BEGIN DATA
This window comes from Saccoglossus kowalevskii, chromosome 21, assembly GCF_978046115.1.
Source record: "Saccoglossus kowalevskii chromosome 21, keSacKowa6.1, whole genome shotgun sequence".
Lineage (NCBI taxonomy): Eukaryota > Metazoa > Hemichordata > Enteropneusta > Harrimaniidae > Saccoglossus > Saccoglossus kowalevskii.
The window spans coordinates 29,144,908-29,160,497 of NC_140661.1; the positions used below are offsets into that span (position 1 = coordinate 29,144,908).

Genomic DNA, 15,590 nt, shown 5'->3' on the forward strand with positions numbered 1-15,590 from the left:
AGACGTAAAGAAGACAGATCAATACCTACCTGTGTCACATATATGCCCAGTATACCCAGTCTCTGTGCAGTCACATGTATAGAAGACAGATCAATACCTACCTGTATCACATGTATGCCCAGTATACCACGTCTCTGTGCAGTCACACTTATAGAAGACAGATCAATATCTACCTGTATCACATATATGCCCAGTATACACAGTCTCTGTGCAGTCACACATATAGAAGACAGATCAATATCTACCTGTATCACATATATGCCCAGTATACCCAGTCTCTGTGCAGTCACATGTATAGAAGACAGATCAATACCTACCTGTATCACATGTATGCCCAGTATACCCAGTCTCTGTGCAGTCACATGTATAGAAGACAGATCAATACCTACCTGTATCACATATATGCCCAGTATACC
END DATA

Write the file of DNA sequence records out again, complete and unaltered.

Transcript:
This window comes from Saccoglossus kowalevskii, chromosome 21, assembly GCF_978046115.1.
Source record: "Saccoglossus kowalevskii chromosome 21, keSacKowa6.1, whole genome shotgun sequence".
Lineage (NCBI taxonomy): Eukaryota > Metazoa > Hemichordata > Enteropneusta > Harrimaniidae > Saccoglossus > Saccoglossus kowalevskii.
The window spans coordinates 29,144,908-29,160,497 of NC_140661.1; the positions used below are offsets into that span (position 1 = coordinate 29,144,908).

Genomic DNA, 15,590 nt, shown 5'->3' on the forward strand with positions numbered 1-15,590 from the left:
AGACGTAAAGAAGACAGATCAATACCTACCTGTGTCACATATATGCCCAGTATACCCAGTCTCTGTGCAGTCACATGTATAGAAGACAGATCAATACCTACCTGTATCACATGTATGCCCAGTATACCACGTCTCTGTGCAGTCACACTTATAGAAGACAGATCAATATCTACCTGTATCACATATATGCCCAGTATACACAGTCTCTGTGCAGTCACACATATAGAAGACAGATCAATATCTACCTGTATCACATATATGCCCAGTATACCCAGTCTCTGTGCAGTCACATGTATAGAAGACAGATCAATACCTACCTGTATCACATGTATGCCCAGTATACCCAGTCTCTGTGCAGTCACATGTATAGAAGACAGATCAATACCTACCTGTATCACATATATGCCCAGTATACC